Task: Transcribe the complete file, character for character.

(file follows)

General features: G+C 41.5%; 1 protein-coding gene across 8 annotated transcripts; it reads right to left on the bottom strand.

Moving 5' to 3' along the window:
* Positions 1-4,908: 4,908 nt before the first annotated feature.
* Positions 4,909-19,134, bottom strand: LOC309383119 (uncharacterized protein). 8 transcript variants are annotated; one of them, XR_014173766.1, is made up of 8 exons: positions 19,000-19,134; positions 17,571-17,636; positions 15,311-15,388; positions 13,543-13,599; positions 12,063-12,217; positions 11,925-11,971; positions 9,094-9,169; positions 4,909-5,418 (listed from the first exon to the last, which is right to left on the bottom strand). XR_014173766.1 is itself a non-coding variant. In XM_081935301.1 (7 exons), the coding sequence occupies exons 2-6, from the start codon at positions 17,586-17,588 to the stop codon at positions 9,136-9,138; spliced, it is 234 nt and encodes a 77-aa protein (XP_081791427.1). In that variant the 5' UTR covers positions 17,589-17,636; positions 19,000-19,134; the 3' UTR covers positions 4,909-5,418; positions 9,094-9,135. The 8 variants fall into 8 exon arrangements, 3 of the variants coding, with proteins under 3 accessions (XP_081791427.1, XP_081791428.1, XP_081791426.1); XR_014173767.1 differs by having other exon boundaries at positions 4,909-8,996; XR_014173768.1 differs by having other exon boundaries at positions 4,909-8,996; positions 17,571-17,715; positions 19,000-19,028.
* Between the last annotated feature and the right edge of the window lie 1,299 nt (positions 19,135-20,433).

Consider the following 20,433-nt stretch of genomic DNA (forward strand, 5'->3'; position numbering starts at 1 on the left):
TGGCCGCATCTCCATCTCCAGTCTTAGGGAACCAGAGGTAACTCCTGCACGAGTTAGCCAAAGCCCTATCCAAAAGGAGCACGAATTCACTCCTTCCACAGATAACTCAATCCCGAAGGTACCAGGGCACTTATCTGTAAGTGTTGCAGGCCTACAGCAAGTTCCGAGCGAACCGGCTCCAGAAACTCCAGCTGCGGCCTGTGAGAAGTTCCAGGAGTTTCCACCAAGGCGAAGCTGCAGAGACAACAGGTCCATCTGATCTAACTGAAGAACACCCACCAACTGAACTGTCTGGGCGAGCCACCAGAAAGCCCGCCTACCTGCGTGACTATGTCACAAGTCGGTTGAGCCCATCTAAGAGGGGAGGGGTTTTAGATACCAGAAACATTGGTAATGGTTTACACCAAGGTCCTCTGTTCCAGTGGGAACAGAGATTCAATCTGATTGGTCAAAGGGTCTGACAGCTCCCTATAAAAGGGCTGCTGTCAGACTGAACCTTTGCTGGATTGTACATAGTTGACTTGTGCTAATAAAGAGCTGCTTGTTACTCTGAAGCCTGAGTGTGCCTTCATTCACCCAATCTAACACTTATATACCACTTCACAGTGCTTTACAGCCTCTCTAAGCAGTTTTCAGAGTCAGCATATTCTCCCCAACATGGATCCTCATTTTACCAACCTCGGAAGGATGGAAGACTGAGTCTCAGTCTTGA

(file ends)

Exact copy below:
General features: G+C 41.5%; 1 protein-coding gene across 8 annotated transcripts; it reads right to left on the bottom strand.

Moving 5' to 3' along the window:
* Positions 1-4,908: 4,908 nt before the first annotated feature.
* Positions 4,909-19,134, bottom strand: LOC309383119 (uncharacterized protein). 8 transcript variants are annotated; one of them, XR_014173766.1, is made up of 8 exons: positions 19,000-19,134; positions 17,571-17,636; positions 15,311-15,388; positions 13,543-13,599; positions 12,063-12,217; positions 11,925-11,971; positions 9,094-9,169; positions 4,909-5,418 (listed from the first exon to the last, which is right to left on the bottom strand). XR_014173766.1 is itself a non-coding variant. In XM_081935301.1 (7 exons), the coding sequence occupies exons 2-6, from the start codon at positions 17,586-17,588 to the stop codon at positions 9,136-9,138; spliced, it is 234 nt and encodes a 77-aa protein (XP_081791427.1). In that variant the 5' UTR covers positions 17,589-17,636; positions 19,000-19,134; the 3' UTR covers positions 4,909-5,418; positions 9,094-9,135. The 8 variants fall into 8 exon arrangements, 3 of the variants coding, with proteins under 3 accessions (XP_081791427.1, XP_081791428.1, XP_081791426.1); XR_014173767.1 differs by having other exon boundaries at positions 4,909-8,996; XR_014173768.1 differs by having other exon boundaries at positions 4,909-8,996; positions 17,571-17,715; positions 19,000-19,028.
* Between the last annotated feature and the right edge of the window lie 1,299 nt (positions 19,135-20,433).

Consider the following 20,433-nt stretch of genomic DNA (forward strand, 5'->3'; position numbering starts at 1 on the left):
TGGCCGCATCTCCATCTCCAGTCTTAGGGAACCAGAGGTAACTCCTGCACGAGTTAGCCAAAGCCCTATCCAAAAGGAGCACGAATTCACTCCTTCCACAGATAACTCAATCCCGAAGGTACCAGGGCACTTATCTGTAAGTGTTGCAGGCCTACAGCAAGTTCCGAGCGAACCGGCTCCAGAAACTCCAGCTGCGGCCTGTGAGAAGTTCCAGGAGTTTCCACCAAGGCGAAGCTGCAGAGACAACAGGTCCATCTGATCTAACTGAAGAACACCCACCAACTGAACTGTCTGGGCGAGCCACCAGAAAGCCCGCCTACCTGCGTGACTATGTCACAAGTCGGTTGAGCCCATCTAAGAGGGGAGGGGTTTTAGATACCAGAAACATTGGTAATGGTTTACACCAAGGTCCTCTGTTCCAGTGGGAACAGAGATTCAATCTGATTGGTCAAAGGGTCTGACAGCTCCCTATAAAAGGGCTGCTGTCAGACTGAACCTTTGCTGGATTGTACATAGTTGACTTGTGCTAATAAAGAGCTGCTTGTTACTCTGAAGCCTGAGTGTGCCTTCATTCACCCAATCTAACACTTATATACCACTTCACAGTGCTTTACAGCCTCTCTAAGCAGTTTTCAGAGTCAGCATATTCTCCCCAACATGGATCCTCATTTTACCAACCTCGGAAGGATGGAAGACTGAGTCTCAGTCTTGA